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Privacy Music Your Rights Online

Pandora App Sends Private Data To Advertisers 198

Trailrunner7 writes "An analysis of the popular free mobile application from online music service Pandora.com that is the subject of a grand jury investigation into loose data privacy practices in the mobile application market confirms that the application silently sends reams of sensitive data to advertisers. The analysis was conducted by application security firm Veracode and found that Pandora's free mobile application for Android phones tracked and submitted a range of data, including the user's gender, geographic location and the unique ID of their phone, according to an entry on Veracode's blog."
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Pandora App Sends Private Data To Advertisers

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  • Wait a minute... (Score:5, Insightful)

    by Nidi62 ( 1525137 ) on Thursday April 07, 2011 @08:56AM (#35743554)
    So, you mean all those ads at the bottom of the Pandora app that were specific to my home town wasn't just a random coincidence? How is it taking these things "silently" when it tells you exactly what you are giving it access too? Obviously, knowing where you live has no bearing on the type of music it's going to play. What else did people think this was going to be used for?
  • by alen ( 225700 ) on Thursday April 07, 2011 @09:02AM (#35743596)

    seriously, what do you expect from a free app that streams licensed music that they had to pay for? a bunch of ads no one clicks on?

    this is how google makes money, metrics. everyone is doing it as well.

  • The big problem here is that whenever you install any application, you're technically giving the designers virtually free reign to do whatever they like with your system/PC/phone/whatever.

    Once permitted in, most commercial applications barge into your PC, rewrite whatever files they please, alter configuration settings, gobble up memory, install themselves as startup applications and often install an entire suite of unwanted applications and advertisements you didn't even ask for. Then they plonk themselves down in your living room, feet on the sofa, and begin to shout at you, along with all the dozens of other loudmouth applications you've invited in.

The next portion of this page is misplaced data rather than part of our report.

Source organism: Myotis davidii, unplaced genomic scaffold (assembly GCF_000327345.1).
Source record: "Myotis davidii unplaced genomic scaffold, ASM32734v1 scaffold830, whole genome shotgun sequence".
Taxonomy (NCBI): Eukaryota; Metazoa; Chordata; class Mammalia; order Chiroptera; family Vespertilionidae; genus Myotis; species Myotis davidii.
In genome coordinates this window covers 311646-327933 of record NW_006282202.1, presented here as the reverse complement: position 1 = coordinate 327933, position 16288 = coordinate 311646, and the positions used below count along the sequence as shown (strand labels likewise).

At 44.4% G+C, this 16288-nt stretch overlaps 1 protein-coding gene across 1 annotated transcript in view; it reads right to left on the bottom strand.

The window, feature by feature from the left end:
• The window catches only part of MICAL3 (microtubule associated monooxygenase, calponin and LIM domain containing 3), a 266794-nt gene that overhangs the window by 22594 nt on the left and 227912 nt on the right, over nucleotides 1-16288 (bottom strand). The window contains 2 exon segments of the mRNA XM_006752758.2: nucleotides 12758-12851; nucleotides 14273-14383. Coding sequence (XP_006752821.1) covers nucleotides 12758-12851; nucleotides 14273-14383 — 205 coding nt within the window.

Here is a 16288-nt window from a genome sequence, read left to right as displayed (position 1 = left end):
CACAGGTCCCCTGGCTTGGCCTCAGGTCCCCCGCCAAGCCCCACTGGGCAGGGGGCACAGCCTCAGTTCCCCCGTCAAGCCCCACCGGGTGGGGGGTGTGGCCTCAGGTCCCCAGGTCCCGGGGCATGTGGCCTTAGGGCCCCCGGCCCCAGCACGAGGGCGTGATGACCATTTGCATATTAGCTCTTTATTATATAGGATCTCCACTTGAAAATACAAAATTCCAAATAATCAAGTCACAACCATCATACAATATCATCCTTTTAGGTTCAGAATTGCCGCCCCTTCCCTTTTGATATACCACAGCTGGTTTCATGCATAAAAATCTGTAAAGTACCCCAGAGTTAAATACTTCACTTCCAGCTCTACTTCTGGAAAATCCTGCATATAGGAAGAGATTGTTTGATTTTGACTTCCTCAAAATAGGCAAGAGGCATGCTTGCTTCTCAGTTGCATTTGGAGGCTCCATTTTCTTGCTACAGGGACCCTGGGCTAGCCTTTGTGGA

• by Anonymous Coward on Thursday April 07, 2011 @09:15AM (#35743718)

    You should also uninstall the internet, because almost all ads use targeting. This story is pointless.

  • by Anonymous Coward on Thursday April 07, 2011 @09:15AM (#35743722)

    In other news, it's only bad (or "evil") when Google does it.

  • by Gutboy ( 587531 ) on Thursday April 07, 2011 @10:11AM (#35744296)
    Google needs to allow you to authorize specific permissions for apps, not their current 'all or nothing' system. This way you could say "Yes, you can have my position because I believe a GPS mapping system needs that, but no you can't have my address book, since a GPS system doesn't need that". Sure it would screw advertisers over, but I don't care about them. Not everything in the world needs to have advertising on it.
  • by Belial6 ( 794905 ) on Thursday April 07, 2011 @10:48AM (#35744786)
    Every time this comes up, the Android folks say that they uninstalled Pandora when they tried to get assess to our personal data. No one talks about the data stealing on iPhones. Is that because we know they are not doing it on iPhone, or because the iPhone doesn't warn the user that the app is stealing their data.

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